How do medications treat HIV?

William D. King, MD
Internal Medicine
There are specific medications called antiretrovirals that are specifically used to treat HIV. HIV is a virus that utilizes our DNA or genetic code to make more of the virus and less of us. The antiretrovirals attack specific parts within the virus replication cycle to either block replication, prevent a necessary component to be made or prevent the virus from attaching to the T-cell, ( white blood cell) in the first place.  The ultimate result is that the amount of virus or the viral load goes down and the T Cell count ultimately goes up ~ 100 cells per year. Depending upon the T cell count there may be other medications: antibiotics, antifungals, antivirals that are given to prevent or treat opportunisitic infections.  This is particularly true when the T Cell count goes below 200.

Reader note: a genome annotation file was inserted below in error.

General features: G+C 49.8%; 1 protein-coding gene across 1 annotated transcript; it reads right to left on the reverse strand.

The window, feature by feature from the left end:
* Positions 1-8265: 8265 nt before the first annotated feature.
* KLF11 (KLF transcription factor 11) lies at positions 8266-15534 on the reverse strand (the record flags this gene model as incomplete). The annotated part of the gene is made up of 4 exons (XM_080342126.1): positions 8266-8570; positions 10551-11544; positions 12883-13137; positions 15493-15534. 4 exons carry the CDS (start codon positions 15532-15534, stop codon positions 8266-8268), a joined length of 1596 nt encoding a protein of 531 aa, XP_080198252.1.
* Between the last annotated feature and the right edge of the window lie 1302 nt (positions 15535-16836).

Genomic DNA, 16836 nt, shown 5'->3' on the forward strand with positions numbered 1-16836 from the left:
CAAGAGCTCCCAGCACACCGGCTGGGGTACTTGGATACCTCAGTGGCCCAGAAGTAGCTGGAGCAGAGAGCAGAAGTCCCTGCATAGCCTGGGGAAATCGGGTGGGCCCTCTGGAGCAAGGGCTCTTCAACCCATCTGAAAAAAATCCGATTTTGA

Anti-retroviral drugs stop HIV from replicating and growing. There are a number of different anti-retroviral drugs used to fight HIV. These drugs prohibit the action of certain enzymes that are involved in replication of the virus. If the drugs can slow the replication, this will decrease the destruction of white blood cells, called CD4 lymphocytes. The drugs must be taken regularly, as prescribed, for life; there is no cure for HIV. Other drugs are used to fight other effects of HIV infection, such as antibiotics to prevent opportunistic infections and others to stop side effects like nausea or pain.

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Antiretroviral drugs stop HIV from replicating and growing. The antiretrovirals attack specific parts within the virus replication cycle to either block replication, prevent a necessary component to be made or prevent the virus fr...

om attaching to the T-cell (white blood cell) in the first place.
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